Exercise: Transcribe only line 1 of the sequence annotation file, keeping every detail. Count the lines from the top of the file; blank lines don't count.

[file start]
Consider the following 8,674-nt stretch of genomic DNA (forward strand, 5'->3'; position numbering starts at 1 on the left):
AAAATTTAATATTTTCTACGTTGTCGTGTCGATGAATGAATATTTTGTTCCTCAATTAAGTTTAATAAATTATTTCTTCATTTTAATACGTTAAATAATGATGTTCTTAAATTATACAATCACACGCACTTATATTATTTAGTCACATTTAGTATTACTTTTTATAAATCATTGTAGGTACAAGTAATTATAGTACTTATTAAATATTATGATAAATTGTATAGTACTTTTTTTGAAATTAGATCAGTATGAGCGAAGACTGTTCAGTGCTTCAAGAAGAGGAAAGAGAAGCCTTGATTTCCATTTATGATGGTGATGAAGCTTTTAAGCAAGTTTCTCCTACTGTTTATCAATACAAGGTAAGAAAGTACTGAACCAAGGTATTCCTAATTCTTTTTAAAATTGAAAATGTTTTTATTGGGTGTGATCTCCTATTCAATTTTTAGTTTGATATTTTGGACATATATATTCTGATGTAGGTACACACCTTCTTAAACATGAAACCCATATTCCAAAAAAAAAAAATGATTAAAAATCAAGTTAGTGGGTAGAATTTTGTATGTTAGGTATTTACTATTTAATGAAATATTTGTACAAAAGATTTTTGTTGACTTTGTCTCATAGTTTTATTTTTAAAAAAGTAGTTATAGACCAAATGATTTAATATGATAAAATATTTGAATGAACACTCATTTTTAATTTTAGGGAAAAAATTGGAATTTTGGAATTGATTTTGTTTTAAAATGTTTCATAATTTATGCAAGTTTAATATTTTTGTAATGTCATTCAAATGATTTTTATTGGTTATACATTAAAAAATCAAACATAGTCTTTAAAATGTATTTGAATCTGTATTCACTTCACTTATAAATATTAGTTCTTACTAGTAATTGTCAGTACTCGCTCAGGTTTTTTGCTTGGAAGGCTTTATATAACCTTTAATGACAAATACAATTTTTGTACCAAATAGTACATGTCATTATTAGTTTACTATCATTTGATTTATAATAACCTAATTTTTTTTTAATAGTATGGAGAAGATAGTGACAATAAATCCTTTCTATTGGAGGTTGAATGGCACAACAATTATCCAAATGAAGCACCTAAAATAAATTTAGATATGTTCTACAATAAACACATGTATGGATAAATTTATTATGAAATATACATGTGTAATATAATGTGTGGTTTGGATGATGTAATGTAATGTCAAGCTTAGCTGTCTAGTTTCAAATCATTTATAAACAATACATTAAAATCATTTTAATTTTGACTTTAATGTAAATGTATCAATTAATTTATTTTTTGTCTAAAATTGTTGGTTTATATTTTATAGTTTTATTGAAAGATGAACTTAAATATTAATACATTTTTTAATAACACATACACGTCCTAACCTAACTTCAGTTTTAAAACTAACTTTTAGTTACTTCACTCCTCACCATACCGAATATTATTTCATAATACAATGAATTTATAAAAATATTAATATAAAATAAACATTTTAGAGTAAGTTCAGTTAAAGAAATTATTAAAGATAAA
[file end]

Consider the following 8,674-nt stretch of genomic DNA (forward strand, 5'->3'; position numbering starts at 1 on the left):